+Chenthil Vel SEO Analyst Latest SEO News 2018 | 2015

Latest SEO News Updates

Thursday, 24 December 2015

SEO is an ever-changing industry as search engines (Google in particular) evolve to some extent every single day. Google makes algorithm changes on a daily basis, and every now and then it makes major changes that cause massive shake-ups in search results as well as SEO strategies 2016.

What do you expect to change the most about optimizing for Google in 2016?

Mobile has been a major focal point of Google for much longer, but in 2015 it was as big a focus as ever. Early in the year, Google announced two significant ranking factors – app indexing and mobile-friendliness – both aimed at improving the mobile experience for users and getting them the content they want/need in the best way possible.

This will (unsurprisingly) continue to be a major focus on Google’s heading into 2016.

In a recent webmaster hangout on Google+, Google webmaster trends analyst John Mueller spoke a little about what to expect for SEO in the coming year (via Barry Schwartz).

The relevant portion of the video begins at about 26 minutes in, but you’re probably only going to get more by watching the entire video.

Mueller answers a question about general SEO tips for 2016 (as transcribed by Schwartz):

Oh man… I don’t have any magical SEO tips for next year. I can’t tell you about that high ranking meta tag that we’ve been working on [sarcasm].

But in general, I think, next year you’ll probably hear a lot about from us about AMP, mobile friendly, we’ve been doing over the years. It is still a very big topic and we still see a lot of sites not doing that properly. Those are probably the bigger changes, but other things will definitely happen as well. More information about JavaScript in sites so that we can really figure out how to handle these better in search and make a better recommendation on what you should do or shouldn’t do.

But past that, of course, high quality content is something I’d focus on. I see lots and lots of SEO blogs talk about user experience, which I think is a great thing to focus on as well. Because that essentially kind of focuses on what we are trying to look at as well. We want to rank content that is useful for them and if your content is really useful for them, then we want to rank it.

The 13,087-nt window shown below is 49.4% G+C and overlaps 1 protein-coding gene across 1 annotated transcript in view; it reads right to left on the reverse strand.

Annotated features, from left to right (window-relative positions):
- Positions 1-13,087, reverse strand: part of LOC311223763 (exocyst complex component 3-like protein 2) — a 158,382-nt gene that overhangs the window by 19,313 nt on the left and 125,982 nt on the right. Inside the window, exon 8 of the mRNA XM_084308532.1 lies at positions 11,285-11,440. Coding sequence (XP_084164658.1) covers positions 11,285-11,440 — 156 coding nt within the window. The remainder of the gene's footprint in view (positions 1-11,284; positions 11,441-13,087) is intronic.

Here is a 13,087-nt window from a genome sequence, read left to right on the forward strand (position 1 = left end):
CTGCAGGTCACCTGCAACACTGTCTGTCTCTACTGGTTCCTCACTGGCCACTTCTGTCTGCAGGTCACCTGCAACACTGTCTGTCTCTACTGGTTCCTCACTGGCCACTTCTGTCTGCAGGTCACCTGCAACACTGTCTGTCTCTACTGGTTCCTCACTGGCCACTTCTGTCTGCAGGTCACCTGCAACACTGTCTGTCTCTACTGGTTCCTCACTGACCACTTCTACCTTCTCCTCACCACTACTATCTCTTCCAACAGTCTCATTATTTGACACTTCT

We’ve covered mobile-friendliness a great deal throughout the year, so if this is something you’re still struggling with as Mueller implies, I’d encourage you to read back through the content found here.

AMP of course refers to Accelerated Mobile Pages, which is a new open source project and basically Google’s answer to Facebook’s Instant Articles, which is being supported by a number of other internet players including Yahoo, Twitter, LinkedIn, Pinterest, WordPress.com, ChartBeat, Parse.ly, and Adobe Analytics.

You can read more about this here, but Google recently said it will begin sending search traffic to AMP pages beginning in late February. So that’s one major change you can expect in 2016 (and early 2016 at that).

Another big SEO change coming in early 2016 is Google’s next Penguin update which is supposed to update in real time moving forward.

Reference Source: http://www.webpronews.com/what-google-says-about-seo-in-2016-2015-12/

Wednesday, 8 July 2015

The movement to make the Internet more secure through HTTPS brings several useful advancements for webmasters. In addition to security improvements, HTTPS promises future technological advances and potential SEO benefits for marketers.

HTTPS in search results is rising. Recent MozCast data from Dr. Pete shows nearly 20% of first page Google results are now HTTPS.

Sadly, HTTPS also has its downsides.

Marketers run into their first challenge when they switch regular HTTP sites over to HTTPS. Technically challenging, the switch typically involves routing your site through a series of 301 redirects. Historically, these types of redirects are associated with a loss of link equity (thought to be around 15%) which can lead to a loss in rankings. This can offset any SEO advantage that Google claims switching.

Ross Hudgens perfectly summed it up in this tweet:

Ross Hudgens


Many SEOs have anecdotally shared stories of HTTPS sites performing well in Google search results (and our soon-to-be-published Ranking Factors data seems to support this.) However, the short term effect of a large migration can be hard to take. When Moz recently switched to HTTPS to provide better security to our logged-in users, we saw an 8-9% dip in our organic search traffic.